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Want To Make High Quality Copy Of Rare Demo

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Hello everyone,


My name is Colin. I'm this guy from Victoria, BC. I'm a moderate fan of Good's music, but I'm a fairly major fan of the 15 Hours on a September Thursday demos. I used to have every song, then there was a broken window in my car and my computer went missing. Now I have all but the song Blue Birds. But I'm not really interested in finding that song and downloading it, because all the songs are in .mp3 format, which isn't as super as having the original cassette tape. (Actually I've been looking but that album isn't around anymore, and I couldn't find it on this site's store either).


I talk a lot.


But I don't really want the cassette either. Ultimately I want to make a copy of one of those original demo tapes with my Macbook, recording at 192KHz, 32bit, in order to preserve the sound as much as possible.


What am I saying, then?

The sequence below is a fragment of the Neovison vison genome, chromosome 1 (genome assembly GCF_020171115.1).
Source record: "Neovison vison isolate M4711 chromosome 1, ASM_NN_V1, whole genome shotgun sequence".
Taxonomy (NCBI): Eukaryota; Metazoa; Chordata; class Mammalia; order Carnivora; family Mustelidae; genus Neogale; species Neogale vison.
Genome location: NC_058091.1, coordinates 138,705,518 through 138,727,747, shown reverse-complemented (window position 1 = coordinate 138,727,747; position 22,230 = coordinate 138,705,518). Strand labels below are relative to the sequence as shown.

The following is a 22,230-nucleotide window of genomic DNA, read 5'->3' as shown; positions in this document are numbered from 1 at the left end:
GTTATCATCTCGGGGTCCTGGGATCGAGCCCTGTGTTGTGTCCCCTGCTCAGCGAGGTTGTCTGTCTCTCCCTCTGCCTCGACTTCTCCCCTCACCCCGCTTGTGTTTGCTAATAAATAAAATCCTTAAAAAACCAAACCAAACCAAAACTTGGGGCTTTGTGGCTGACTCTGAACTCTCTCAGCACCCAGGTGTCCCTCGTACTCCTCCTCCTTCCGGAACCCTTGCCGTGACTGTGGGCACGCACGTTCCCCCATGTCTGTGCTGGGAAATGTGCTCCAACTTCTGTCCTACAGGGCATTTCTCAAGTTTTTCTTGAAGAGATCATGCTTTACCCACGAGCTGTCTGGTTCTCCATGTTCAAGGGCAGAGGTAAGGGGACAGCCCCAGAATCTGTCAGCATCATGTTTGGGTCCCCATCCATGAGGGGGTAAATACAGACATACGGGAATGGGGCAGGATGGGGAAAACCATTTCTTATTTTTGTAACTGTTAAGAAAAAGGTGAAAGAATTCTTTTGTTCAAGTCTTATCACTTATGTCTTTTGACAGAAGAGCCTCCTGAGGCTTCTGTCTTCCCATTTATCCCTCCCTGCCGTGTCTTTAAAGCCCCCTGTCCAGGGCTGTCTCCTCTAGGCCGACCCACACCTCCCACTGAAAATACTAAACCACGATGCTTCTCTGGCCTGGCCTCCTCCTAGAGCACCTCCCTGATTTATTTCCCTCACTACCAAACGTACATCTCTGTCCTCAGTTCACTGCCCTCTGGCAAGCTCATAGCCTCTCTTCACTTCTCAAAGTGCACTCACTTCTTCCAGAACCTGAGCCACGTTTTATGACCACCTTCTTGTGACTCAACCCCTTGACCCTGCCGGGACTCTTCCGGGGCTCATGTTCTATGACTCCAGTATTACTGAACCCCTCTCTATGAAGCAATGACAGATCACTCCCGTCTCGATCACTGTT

I guess I'm asking if there is anyone who knows of anyone who lives near me who owns an original 15 Hours demo tape that is in good condition -taking breath- who would be kind enough to let me copy the tape to a lossless digital format. I would be using Audacity software, my 2009 Macbook and a high quality Nakamichi cassette deck. The resulting files will be several gigabytes and preserved in my iTunes library as Apple lossless, but will also be on a nice shiny dvd disc.


I would love to throw money around, but being relatively poor, this isn't likely to be a paid operation. Except of course that I will make a copy of the audio files on dvd disc for the donor of the cassette. Also I am not looking to keep the cassette, I just want to preserve it's contents and keep a copy of the digital recordings. That means I'd be playing it once while the computer is recording, then go in and split all the songs into different tracks, enter the appropriate information into the tags such as band members, artist, track, lyrics and picture. I'll probably be able to sweeten the sound a bit for another, separate copy of the recording made, by reducing background tape hiss. I have experience with this - I recorded dozens of rare out-of-print classical albums the same way with a Rega Planar 3 turntable. I reduced the background rumble (not too much, that way the sound of the musical instruments doesn't change) then I went in and removed all the little clicks and pops one at a time by hand. A long process, but well worth it as the sound was beautiful. They were mostly old Dutch Philips records, very well recorded.